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Best practice for detecting the cert needs to be trusted on the server

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03 Jul 2019 20:14 #7488 by support
In this case, the error code you are looking at (0x80860000, BadSecureChannelClosed) is most likely coming from the server. That's logical - it is the server that rejects the client certificate. If you are getting something different sometimes, I will need to know the error details (including the full message), but if it is also coming from the server (which is likely), you will need to ask the server vendor about it. AFAIK, according to OPC UA specs, there isn't much a compliant server is allowed to tell the client about the rejection - not even by means of really differentiating the error codes much - for security reasons. But this fact might be good for you, you really do not want too many error codes to deal with.

Best regards

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03 Jul 2019 14:43 #7484 by sjscheider
One of the client requirements is that we alert when the device/server/controller is not trusting the cert. This information is being relayed to cloud and alerts are sent so that a tech can go out to the device and accept the cert.

The code I have works, most of the time. But there are conditions where a different exception is thrown and I have yet to determine why.

Thanks,
Scott

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03 Jul 2019 10:29 #7483 by support
Before I get to the specifics of the question, here is a more general statement:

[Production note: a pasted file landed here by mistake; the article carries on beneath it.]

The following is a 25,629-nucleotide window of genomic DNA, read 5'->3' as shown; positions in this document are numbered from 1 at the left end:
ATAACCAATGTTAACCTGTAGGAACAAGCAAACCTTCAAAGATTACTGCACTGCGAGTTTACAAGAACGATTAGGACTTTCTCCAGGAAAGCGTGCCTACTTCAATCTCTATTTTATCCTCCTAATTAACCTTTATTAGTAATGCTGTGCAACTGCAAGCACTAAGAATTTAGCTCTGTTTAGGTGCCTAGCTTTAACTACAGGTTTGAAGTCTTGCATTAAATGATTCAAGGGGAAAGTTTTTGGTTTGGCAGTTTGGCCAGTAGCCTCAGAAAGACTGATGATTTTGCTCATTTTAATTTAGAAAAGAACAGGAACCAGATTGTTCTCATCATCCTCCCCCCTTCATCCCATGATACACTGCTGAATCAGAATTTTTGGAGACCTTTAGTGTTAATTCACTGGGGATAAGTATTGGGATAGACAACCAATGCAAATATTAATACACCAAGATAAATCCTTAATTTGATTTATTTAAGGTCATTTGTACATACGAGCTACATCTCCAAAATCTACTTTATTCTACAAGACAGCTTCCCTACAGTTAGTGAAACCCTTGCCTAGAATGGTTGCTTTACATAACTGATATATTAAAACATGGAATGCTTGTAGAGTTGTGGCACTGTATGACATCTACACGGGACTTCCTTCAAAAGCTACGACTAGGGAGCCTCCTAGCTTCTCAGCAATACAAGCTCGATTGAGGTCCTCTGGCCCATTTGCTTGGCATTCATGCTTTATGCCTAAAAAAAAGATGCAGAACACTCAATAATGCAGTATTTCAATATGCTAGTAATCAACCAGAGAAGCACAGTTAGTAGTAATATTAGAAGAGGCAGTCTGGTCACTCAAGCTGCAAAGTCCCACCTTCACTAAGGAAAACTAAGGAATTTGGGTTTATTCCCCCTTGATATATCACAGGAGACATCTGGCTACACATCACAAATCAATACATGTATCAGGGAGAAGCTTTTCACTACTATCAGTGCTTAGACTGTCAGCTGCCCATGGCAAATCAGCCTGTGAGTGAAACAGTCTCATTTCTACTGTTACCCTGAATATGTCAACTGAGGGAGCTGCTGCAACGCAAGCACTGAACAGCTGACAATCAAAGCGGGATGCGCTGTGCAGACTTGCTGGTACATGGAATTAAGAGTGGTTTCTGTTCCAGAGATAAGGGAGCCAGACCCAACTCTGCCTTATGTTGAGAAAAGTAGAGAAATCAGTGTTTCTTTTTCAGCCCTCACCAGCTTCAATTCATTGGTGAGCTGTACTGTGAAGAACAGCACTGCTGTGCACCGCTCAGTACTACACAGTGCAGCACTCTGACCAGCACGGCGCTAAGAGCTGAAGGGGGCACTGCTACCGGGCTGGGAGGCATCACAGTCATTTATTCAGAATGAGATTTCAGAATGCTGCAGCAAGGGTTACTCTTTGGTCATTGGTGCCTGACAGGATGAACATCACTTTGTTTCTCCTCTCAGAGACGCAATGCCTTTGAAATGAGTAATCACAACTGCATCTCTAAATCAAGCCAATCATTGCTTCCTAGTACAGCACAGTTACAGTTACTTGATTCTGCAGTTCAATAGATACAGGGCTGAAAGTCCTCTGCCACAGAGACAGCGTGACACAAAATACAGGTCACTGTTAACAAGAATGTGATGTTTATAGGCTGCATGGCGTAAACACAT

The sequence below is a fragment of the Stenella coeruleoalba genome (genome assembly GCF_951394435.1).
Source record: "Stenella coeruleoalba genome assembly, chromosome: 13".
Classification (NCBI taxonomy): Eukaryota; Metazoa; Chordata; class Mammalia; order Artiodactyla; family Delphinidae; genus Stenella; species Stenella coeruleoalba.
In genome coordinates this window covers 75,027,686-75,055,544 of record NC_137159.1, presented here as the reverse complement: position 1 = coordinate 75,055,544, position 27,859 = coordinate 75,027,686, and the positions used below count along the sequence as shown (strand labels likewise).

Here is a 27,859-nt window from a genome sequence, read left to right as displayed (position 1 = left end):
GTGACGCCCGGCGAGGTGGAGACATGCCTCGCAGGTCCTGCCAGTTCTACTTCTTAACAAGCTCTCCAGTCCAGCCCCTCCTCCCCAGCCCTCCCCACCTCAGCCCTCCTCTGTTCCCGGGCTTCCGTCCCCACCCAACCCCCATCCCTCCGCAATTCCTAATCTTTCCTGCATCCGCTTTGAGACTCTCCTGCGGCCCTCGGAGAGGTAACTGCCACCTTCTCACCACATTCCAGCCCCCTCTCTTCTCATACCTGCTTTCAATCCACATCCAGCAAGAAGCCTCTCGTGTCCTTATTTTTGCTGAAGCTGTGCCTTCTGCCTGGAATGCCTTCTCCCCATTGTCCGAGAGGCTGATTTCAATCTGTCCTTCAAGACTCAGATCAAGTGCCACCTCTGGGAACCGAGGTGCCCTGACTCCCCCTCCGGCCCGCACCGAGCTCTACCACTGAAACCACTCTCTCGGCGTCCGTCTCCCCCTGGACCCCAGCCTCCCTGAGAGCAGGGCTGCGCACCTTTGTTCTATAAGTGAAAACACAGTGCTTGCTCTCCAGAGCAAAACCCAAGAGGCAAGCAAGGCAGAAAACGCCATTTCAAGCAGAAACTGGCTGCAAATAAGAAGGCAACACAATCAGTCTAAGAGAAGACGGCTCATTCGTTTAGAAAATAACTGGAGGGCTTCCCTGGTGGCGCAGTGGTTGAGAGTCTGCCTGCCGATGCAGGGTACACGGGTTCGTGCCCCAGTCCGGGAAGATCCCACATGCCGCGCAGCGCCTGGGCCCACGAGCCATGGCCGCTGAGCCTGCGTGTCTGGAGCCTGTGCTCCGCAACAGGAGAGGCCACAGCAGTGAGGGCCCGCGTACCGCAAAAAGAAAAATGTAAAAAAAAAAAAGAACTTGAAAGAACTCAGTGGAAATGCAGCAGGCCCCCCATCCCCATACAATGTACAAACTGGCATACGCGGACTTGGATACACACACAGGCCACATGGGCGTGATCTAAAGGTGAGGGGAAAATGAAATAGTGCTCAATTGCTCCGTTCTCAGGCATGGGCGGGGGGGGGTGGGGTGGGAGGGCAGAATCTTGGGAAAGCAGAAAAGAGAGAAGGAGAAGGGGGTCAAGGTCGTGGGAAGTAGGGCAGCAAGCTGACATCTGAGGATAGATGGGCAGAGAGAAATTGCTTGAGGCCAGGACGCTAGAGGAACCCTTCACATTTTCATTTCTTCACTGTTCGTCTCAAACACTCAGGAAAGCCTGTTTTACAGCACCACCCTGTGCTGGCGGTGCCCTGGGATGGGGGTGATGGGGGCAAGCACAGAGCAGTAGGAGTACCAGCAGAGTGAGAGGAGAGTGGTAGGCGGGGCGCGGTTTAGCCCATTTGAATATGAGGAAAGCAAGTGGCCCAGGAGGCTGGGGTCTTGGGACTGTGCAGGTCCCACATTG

The QuickOPC design concept is based on the idea that the aim of the component is to deliver the data,or perform the requested operation if possible. In casy of a problem the component:
1. Tries to remedy the situation, if possible (there may be workarounds for things like missing server features etc.). In this case you won't even know that this has happened, through the "normal" API channels (it might be in the logs, but that's for troubleshooting, not for normal operations).
2. If the above is not possible, you get to know about the problem through the API; if it affects an operation that spans a time range (like subscription), the component will keep trying to fulfill what it has been asked to do.
In the second case, to us, all errors are about the same - it does not matter what it was; it is up to the user to decide whether the problem needs addressing or how. The range of possible problems is enormous - client, server, network, configuration of them, etc. We do not generally expect the *software* to handle the errors, or handle some errors differently . It is possible to do, but it is not something we are designing for. Also the details of the errors are change to subject.

Now to your question: Are we talking about the situation when the client (your app) certificate is not trusted by the server (that is the "controller")?
If so, what is there on the client that you want to do differently from other error situations, and why? Is it just to provide better diagnostics to the operators of the software, or is there something more involved? The way we see it, as explained above, this error just like thousand other possible errors that can happen - somebody needs act upon it and resolve it, based on what the error message says - or not?

Thank you

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03 Jul 2019 03:39 #7480 by sjscheider
Can you please recommend the best practice for determining that the client cert needs to be trusted on the server?

Currently we are inspecting the exception which is thrown when the initially try to browse a single node on the server. The code does not seem efficient so I'm hoping there is a better way and that I missed it in the documentation.

Here is the code we are using:
catch (UAException uaEx)
{
	if (uaEx.InnerException is UAServiceException uaServiceException)
	{
		controllerInfo.Status = (uaServiceException.InternalCode == 2156265472)
			? ControllerConnectionStatus.CertNotTrustedOnController
			: ControllerConnectionStatus.ControllerConnectionError;
	}
	else
	{
		controllerInfo.Status = ControllerConnectionStatus.ControllerConnectionError;
	}
}

Thanks,
Scott

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